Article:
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Wednesday, 16 December 2009

A Repressive State (Guest Blog)

During the 1960s, we harbored very high and somewhat unrealistic expectations about the socio-economic prospects of our beloved country, Zambia. Equating independence with not only self-rule, but also with genuine democracy and prosperity, we strongly believed that the transfer of political power from colonial to Zambian hands would create greater opportunities for us to enhance our socio-economic well-being.

Unfortunately, political freedom could not deliver its promises, and disappointment soon ensued. The early euphoria, therefore faded within a few years of political freedom when, in 1972, UNIP imposed a one-party political system on the people. As could be expected, the single-party system could not tolerate dissent or criticism, which could have been essential in moderating the behavior of political actors. (It is perhaps important to note here that current MMD leaders and hooligans are equally and perhaps more dangerously averse to criticism and dissent.)

Stuck at a political, social and economic cul-de-sac, Zambia seemed to be heading to calamity when the ripples of democratization and freedom from Eastern Europe reached the country. Taking advantage of the new wind of change, the resilient Zambian civil society got out of hibernation and implored the UNIP administration to liberalize the country’s political system. Again, Zambians reconnected with expectations in 1991 when they voted for the MMD to rule the country.

But, once again, the renewed sense of hope has been waning rapidly over the years due to the realization that it takes more than a multi-party system to redress decades of socio-economic decay and backwardness.

But how could a country that is endowed with abundant natural and human resources find itself in a predicament whereby 64% of its citizens are wallowing in abject poverty? Te answer lies in what may be referred to as the “leadership problematique.” The need for a new cadre of leaders in Zambia is, therefore, overdue—leaders who understand the Gordian knot of the country’s plight and are in a hurry to move it forward in huge strides in order to change its current trajectory.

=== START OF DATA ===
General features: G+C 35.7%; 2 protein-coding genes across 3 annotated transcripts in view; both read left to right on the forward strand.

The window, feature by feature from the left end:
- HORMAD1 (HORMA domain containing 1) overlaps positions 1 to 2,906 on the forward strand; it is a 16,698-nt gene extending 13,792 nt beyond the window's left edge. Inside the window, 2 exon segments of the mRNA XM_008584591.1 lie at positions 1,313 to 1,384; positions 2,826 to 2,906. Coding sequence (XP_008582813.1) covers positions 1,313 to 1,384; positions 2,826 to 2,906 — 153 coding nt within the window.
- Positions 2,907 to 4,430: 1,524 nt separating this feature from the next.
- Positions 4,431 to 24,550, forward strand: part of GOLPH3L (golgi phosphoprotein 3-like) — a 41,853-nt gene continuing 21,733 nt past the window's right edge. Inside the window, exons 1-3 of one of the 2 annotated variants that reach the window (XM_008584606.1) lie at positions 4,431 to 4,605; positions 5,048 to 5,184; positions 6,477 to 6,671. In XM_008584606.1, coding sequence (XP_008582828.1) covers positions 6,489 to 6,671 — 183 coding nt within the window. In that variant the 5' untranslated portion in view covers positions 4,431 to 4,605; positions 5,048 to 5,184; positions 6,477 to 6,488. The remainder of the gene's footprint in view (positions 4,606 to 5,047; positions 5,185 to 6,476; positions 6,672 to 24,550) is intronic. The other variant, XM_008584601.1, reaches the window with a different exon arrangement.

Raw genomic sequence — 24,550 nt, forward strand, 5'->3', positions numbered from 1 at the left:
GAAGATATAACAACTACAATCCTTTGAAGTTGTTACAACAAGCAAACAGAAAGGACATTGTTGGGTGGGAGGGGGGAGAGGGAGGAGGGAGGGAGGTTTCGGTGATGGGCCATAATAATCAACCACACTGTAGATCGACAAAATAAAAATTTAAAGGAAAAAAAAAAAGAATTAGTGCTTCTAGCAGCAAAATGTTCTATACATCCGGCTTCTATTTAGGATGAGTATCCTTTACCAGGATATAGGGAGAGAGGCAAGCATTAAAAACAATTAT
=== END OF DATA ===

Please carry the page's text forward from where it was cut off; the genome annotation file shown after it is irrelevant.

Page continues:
Let us consider a classification of nation-states paraphrased from a multitude of literary sources to determine Zambia’s current status. The sources include: Amoako, K.Y., “Governance for a Progressing Africa: Opening Statement at the Second Africa Governance Forum,” Accra, Ghana, June 25, 1998; and Kyambalesa, H., “The 27th Ordinary Summit of SADC,” a Press Release prepared for Heads of State and Government who attended the 27th Ordinary Summit of SADC in Lusaka, Zambia between August 10 and 18, 2007.

(a) The Patrimonial State: A nation-state in which government leaders treat the state as their own piece of property.
(b) The Predatory State: A nation-state in which government officials look upon the citizenry as prey for their rapacious greed.
(c) The Shadow State: A nation-state that is generally characterized by informal political networks and a shadow national economy.
(d) The Collapsed State: A nation-state in which common people are generally left to their own devices while government officials revel in conspicuous, state-financed luxury.
(e) The Repressive State: A nation-state where leaders impose sufficient repression to keep their opponents weak and maintain their own power, while adhering to enough democratic formalities that they might just pass themselves off as democrats. And
(f) The Criminal State: A nation-state where the government is oblivious to crimes committed by government leaders and the elite, individuals with criminal records are appointed to positions of authority, and/or government leaders and the elite are engaged in criminal activities, such as money laundering, drug trafficking, human trafficking, or corrupt practices.

Zambia is predominantly a “repressive state,” and mildly portrays some elements of the other kinds of nation-states. What do other Zambians think?

The challenge for the Zambian government is to create what I may refer to as the “propitious state,” that is, a nation-state whose government embraces the following elements of good governance in both word and deed: accountability, transparency, rule of law, citizen participation, and a free press.

By the way, it is meaningless to talk about Zambia becoming “the hub of Africa” as though such a status can be achieved merely through abracadabra without making massive investments in education and training, public health and sanitation, agriculture and food security, public infrastructure, and so forth.

In fact, there is a need to periodically reduce taxes and interest rates in order to stimulate economic activity and job creation. Government revenue that would be lost through lower income and value-added taxes could be recouped through to be paid by ,new workers, and by abolishing the positions of Deputy Minister, District Commissioner and other locally based sinecures, as well as sinecures in foreign missions.

Henry Kyambalesa
(Guest Blogger)

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